Short circuit evaluation in any programming language — e.g., Python — is the act of avoiding executing parts of a Boolean expression that have no effect on the final result. For example, if you already know that
False, you can conclude that
A and XXX is
False no matter what the result of subexpression
Short Circuit Logical AND
Because of your knowledge of the first part of the expression, you already know the result of the overall expression evaluates to
False no matter what the second part
B evaluates to.
So the programming language skips computation of the remaining expression
B and just returns the result
Here’s an example for the Python programming language that shows that the second part of the logical expression, i.e., the print function
print('hello world'), is not evaluated:
>>> False and print('hello world') False
Note: Python allows any object to be used as a Boolean expression because any object implements the implicit
bool() conversion to a Boolean type.
You can see that if the first part is
False, Python does not even bothering executing the second part.
If you had instead chosen a first part that evaluates to
True, Python executes the second part of the expression which can be seen here:
>>> True and print('hello world') hello world
In fact, Python simply returns the second part without modification if the first part evaluates to
Short Circuit Logical OR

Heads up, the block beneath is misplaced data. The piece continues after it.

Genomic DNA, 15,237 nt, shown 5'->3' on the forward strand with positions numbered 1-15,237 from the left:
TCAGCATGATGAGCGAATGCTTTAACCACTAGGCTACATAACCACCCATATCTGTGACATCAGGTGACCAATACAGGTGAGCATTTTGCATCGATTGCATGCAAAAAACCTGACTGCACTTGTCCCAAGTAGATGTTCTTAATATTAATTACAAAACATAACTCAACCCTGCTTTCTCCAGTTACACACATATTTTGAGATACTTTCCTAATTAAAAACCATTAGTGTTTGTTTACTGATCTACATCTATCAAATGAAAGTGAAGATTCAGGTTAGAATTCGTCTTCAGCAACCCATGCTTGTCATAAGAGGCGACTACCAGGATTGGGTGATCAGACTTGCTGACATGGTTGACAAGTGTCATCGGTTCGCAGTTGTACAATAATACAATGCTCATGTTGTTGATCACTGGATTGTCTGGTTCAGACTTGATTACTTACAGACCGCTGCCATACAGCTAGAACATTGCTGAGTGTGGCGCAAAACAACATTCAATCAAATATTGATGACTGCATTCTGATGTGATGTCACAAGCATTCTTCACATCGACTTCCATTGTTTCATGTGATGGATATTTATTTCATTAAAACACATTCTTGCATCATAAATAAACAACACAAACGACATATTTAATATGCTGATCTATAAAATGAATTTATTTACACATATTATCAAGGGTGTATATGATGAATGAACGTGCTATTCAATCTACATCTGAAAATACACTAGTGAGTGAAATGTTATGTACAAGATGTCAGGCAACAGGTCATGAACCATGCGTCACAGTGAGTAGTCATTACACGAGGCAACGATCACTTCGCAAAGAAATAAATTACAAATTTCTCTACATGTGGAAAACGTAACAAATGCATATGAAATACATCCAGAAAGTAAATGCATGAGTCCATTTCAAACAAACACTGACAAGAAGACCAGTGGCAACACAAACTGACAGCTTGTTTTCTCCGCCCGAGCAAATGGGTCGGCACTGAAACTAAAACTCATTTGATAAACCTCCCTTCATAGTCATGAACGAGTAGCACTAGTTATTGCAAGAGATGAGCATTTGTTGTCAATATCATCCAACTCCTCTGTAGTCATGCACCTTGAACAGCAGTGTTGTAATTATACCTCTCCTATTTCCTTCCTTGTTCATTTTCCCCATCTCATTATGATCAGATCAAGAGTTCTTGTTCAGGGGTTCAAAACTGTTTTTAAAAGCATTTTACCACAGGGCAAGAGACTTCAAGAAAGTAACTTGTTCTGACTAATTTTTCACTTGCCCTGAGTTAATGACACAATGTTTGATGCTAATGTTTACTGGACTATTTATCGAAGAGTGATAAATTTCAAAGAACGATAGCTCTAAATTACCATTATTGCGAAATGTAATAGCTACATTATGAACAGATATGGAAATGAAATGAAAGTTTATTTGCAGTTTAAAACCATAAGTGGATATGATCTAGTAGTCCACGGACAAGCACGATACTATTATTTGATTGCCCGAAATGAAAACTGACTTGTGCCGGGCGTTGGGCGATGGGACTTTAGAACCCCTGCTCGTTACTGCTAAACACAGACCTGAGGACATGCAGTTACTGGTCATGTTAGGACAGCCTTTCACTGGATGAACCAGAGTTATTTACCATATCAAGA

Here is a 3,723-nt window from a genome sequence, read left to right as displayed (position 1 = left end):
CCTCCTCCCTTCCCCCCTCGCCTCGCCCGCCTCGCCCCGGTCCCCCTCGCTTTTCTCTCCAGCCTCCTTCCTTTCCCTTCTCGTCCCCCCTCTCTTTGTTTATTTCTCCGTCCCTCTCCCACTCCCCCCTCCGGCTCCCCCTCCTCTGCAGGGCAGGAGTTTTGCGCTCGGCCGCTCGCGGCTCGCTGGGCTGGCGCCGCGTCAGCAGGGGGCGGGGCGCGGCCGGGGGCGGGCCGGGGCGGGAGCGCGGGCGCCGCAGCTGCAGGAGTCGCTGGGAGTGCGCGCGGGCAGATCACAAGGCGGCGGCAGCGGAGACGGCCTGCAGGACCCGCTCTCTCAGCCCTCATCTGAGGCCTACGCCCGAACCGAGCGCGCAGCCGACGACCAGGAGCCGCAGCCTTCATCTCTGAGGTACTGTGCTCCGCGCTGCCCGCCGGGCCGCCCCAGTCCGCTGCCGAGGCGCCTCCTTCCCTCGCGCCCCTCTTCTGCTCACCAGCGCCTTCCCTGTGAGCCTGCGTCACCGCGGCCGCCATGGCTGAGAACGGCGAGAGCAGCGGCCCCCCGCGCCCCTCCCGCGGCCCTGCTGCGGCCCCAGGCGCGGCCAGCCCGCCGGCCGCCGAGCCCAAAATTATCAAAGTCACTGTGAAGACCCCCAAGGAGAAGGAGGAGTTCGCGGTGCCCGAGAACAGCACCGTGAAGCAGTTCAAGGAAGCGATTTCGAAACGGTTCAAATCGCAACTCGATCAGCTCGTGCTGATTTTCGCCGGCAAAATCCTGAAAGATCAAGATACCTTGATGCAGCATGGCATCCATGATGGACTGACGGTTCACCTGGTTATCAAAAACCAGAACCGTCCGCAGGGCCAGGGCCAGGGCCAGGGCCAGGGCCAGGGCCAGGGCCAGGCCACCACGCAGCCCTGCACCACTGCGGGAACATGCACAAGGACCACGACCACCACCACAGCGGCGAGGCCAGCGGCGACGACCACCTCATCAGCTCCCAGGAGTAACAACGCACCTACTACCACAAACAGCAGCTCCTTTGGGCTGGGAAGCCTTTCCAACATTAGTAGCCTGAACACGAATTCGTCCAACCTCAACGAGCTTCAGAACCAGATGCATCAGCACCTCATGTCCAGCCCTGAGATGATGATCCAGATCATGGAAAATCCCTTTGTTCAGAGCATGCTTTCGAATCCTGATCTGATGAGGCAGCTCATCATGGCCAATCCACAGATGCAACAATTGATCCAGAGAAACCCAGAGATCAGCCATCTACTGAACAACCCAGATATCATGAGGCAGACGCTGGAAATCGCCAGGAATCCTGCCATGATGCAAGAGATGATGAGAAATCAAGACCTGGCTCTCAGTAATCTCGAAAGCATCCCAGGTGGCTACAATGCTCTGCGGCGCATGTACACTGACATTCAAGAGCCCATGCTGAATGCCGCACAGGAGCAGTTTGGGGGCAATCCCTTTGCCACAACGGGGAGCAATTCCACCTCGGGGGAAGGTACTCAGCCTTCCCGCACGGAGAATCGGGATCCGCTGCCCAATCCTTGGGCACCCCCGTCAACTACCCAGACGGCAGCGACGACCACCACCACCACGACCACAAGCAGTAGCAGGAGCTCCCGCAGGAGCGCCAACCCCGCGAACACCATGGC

Another example is the logical OR expression
A or B and you already know that
Now, you can simply skip all remaining computations and return
True right away which is the result of the overall computation.
Here’s an interesting example:
a = 1 > 0 if a or (1 / 0 == 0): print('ok') else: print('nok') # Result is 'ok'
The right-hand side of the expression (
1 / 0 == 0) is not executed. Due to the short-circuiting, Python does not raise an error message
'... cannot divide by zero ...'.
If you had switched the logical operands it seems semantically identical. But due to short-circuiting, this leads to an error message!
a = 1 > 0 if (1 / 0 == 0) or a: print('ok') else: print('nok')
Traceback (most recent call last): File "C:\Users\...\code.py", line 3, in <module> if (1 / 0 == 0) or a: ZeroDivisionError: division by zero
So, short-circuiting really matters for programming languages such as Python!
Where To Go From Here?
Python is full of those small optimizations. Every master coder knows them? Want to learn them, step-by-step, day-by-day?
Join my free Python email course for continuous improvement! It’s fun!
While working as a researcher in distributed systems, Dr. Christian Mayer found his love for teaching computer science students.
To help students reach higher levels of Python success, he founded the programming education website Finxter.com. He’s author of the popular programming book Python One-Liners (NoStarch 2020), coauthor of the Coffee Break Python series of self-published books, computer science enthusiast, freelancer, and owner of one of the top 10 largest Python blogs worldwide.
His passions are writing, reading, and coding. But his greatest passion is to serve aspiring coders through Finxter and help them to boost their skills. You can join his free email academy here.